Cancer Rates of Immigrators on the Rise
February 9, 2010
By David Gutierrez
Cancer rates among Hispanics rise following migration to the United States, according to a study conducted by researchers from the University of Miami.
“This study is [reminiscent] of studies from the late 1960s that looked at immigrants from China and Japan to the United States,” said Otis Brawley of the American Cancer Society. “They raise risk of cancer by immigrating and raise rates for second generation Americans even more so.”
The researchers used data from the Florida cancer registry, International Agency for Research on Cancer, and 2000 U.S. census to compare the rates of various cancers among Hispanics of different national origins both in the United States and in their home countries, as well as rates among non-Hispanics in the United States, between 1999 and 2001. They found that cancer rates among Hispanics living in the United States are approximately 40 percent higher than rates in Latin America, although the specifics vary by national origin and cancer type. For example, rates of colorectal cancer practically double among Puerto Ricans moving to the mainland, while roughly tripling among Mexican and Cuban migrants.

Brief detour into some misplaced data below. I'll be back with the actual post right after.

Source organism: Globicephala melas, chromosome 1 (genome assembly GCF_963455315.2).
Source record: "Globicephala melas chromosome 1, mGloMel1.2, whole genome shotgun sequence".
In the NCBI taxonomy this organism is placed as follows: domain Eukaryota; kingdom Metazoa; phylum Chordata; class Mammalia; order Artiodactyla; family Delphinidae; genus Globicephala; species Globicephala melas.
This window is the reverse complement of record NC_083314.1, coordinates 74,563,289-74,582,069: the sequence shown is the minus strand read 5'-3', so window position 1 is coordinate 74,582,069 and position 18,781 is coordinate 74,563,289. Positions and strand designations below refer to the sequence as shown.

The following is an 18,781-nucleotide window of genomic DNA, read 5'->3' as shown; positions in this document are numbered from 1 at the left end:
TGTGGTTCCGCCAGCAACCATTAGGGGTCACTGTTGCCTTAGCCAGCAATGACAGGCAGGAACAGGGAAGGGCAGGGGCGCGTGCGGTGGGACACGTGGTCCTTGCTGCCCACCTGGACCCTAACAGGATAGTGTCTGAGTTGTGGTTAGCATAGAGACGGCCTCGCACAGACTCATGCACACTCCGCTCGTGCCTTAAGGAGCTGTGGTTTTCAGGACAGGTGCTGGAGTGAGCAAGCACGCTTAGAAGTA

Mexican immigrants had the lowest cancer rates overall, although rates of cancers associated with minorities, such as cervical, stomach and liver cancer, were high. “New Latinos,” which includes Hispanics from Central or South America, the Dominican Republic or Spain, also had high rates of “minority” cancers, as well as high rates of thyroid cancer and low rates of lung cancer.
The researchers attributed the rise in cancer rates among immigrants to the adoption of unhealthy lifestyle patterns prevalent in the United States, particularly dietary changes including a higher consumption of red meat. Lower levels of physical activity and higher tobacco and alcohol consumption are also likely culprits.
“For Hispanic populations, there are beneficial lifestyles associated with their origin that probably should be kept,” said lead author Paulo Pinheiro. “There are lifestyles that may be more prevalent in the United States that probably should be avoided.”